Next week there will be a lot of tribute posts. And I’m kind of wondering how to do the ones on the 30th, for William Talman and Wesley Lau. Should I combine the tributes into one large post? Should I post twice that day, with them separate? Should I post one of them on the weekend and one on the 30th?
I realize that in May, I ended up doing a combined post for Raymond Burr and Lee Miller, but that was only because I found out about Lee Miller’s birthday while checking up on material for Raymond’s post. Otherwise, the posts would have been separate (and on the proper days, too).
I feel like I want to do the memorial tributes for both William and Wesley on the right day. But I’m concerned that if I post them separately, even if on the same day, the first one may get lost in the shuffle. On the other hand, if they’re combined in one post, I’m not sure that would allot the same amount of attention to each one either.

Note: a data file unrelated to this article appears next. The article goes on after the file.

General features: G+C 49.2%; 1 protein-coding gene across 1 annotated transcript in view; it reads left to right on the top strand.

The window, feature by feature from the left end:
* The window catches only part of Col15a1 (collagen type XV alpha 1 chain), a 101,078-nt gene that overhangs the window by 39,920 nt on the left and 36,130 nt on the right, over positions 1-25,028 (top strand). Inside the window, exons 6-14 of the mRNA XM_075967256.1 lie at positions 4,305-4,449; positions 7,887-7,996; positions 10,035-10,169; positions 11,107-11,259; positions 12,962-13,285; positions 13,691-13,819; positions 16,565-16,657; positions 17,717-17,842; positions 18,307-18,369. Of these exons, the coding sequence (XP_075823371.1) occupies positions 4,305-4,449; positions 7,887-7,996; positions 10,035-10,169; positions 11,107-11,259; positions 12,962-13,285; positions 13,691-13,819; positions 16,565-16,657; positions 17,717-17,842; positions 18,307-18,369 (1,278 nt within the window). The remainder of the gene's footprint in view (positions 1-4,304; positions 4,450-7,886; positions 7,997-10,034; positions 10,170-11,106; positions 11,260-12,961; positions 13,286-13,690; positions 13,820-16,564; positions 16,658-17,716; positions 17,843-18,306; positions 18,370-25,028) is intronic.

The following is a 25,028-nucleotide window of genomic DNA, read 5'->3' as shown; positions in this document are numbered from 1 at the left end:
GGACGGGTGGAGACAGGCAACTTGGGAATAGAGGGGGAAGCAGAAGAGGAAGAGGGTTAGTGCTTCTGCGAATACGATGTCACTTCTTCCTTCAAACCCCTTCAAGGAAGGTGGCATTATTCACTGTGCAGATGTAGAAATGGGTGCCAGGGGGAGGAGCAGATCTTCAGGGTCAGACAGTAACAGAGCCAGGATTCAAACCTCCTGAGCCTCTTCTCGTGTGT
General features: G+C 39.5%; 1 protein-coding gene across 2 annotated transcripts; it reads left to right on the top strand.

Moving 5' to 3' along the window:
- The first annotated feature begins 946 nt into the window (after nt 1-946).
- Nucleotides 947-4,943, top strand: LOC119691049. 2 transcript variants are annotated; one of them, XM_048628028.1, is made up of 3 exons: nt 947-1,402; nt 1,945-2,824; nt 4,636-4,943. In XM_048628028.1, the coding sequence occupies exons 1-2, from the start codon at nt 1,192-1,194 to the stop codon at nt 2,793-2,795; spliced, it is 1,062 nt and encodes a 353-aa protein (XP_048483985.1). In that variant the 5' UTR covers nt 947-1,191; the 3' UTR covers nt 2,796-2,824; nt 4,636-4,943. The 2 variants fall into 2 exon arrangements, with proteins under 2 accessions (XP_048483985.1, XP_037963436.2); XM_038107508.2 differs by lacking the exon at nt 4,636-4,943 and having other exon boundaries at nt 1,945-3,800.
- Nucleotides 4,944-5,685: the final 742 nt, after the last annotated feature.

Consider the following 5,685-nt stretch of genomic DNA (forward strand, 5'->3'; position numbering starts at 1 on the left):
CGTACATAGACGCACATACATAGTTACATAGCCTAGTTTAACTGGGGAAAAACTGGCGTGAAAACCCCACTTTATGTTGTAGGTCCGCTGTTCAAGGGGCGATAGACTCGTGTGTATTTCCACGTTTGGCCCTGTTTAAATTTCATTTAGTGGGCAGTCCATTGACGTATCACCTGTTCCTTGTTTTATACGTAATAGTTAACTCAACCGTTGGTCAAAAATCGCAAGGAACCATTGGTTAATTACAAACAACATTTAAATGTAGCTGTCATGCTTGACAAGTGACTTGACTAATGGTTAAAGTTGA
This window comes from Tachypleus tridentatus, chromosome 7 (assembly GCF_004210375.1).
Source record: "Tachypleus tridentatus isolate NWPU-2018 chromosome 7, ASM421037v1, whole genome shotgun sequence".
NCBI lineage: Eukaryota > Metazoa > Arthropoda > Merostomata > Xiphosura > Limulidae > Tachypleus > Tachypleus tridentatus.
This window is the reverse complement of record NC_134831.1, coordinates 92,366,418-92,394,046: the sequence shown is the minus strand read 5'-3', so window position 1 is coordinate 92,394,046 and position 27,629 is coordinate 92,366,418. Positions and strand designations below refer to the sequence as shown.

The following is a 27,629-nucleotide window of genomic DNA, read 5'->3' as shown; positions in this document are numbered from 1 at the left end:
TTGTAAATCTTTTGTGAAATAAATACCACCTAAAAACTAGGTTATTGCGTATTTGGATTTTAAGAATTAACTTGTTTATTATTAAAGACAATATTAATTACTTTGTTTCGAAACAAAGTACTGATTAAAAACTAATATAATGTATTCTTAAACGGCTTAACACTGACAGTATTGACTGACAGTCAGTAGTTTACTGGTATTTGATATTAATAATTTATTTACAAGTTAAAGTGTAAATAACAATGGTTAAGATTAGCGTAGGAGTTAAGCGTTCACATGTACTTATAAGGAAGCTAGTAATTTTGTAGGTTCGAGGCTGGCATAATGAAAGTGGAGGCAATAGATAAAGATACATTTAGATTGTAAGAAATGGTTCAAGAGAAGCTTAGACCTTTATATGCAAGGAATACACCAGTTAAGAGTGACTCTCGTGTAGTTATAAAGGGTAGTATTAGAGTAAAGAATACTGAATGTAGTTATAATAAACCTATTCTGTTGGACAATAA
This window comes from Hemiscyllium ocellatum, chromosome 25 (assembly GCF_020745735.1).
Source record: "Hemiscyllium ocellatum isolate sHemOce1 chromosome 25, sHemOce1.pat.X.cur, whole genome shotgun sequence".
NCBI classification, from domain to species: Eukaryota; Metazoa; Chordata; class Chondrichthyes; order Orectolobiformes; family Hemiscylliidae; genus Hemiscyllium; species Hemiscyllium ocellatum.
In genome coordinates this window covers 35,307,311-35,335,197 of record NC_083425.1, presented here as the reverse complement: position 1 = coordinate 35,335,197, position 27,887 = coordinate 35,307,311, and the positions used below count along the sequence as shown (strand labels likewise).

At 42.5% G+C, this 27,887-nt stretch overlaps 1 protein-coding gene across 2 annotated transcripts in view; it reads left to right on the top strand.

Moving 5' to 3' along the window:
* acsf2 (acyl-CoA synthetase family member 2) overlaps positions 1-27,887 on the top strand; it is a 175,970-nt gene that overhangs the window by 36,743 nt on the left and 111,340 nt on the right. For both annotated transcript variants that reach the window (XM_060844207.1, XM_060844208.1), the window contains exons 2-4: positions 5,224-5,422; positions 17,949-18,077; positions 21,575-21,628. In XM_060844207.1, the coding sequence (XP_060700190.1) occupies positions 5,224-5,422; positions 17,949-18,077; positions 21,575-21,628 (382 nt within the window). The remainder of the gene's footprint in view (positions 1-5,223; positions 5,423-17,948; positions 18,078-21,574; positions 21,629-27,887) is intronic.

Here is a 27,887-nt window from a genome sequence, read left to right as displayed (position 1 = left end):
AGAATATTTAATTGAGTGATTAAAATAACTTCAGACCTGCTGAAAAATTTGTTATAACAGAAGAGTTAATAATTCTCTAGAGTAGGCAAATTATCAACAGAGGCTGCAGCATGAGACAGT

It seems a problem without a perfect solution. This is the first time I’m faced with it, as last year I was unaware that they passed away on the same day (sixteen years apart). And that is sad and eerie and uncanny to begin with, as they are two of my three favorites.
Thoughts, anyone? What seems the most respectful way to handle this?
While checking up on some of the recurring cast and their birthdays, I stumbled across this: http://www.aveleyman.com/ActorCredit.aspx?ActorID=7782 I’ve been on this site now and then; they have some fun and rare pictures for various character actors. The picture of Karl Held they have up suddenly made me realize something. There are certain cast members from our show with whom I was at least aware of for years before I was introduced to Perry. Karl is one of them.
I honestly can’t remember when my dad introduced me to The Student Prince, but I am positive it was before I ever saw Perry. I also think it was before I developed an independent interest in old movies and television. If so, Richard Anderson may very well be the first Perry cast member I ever ran across. The more I think about it, the more I am very sure that his character Lucas was my favorite character from the film.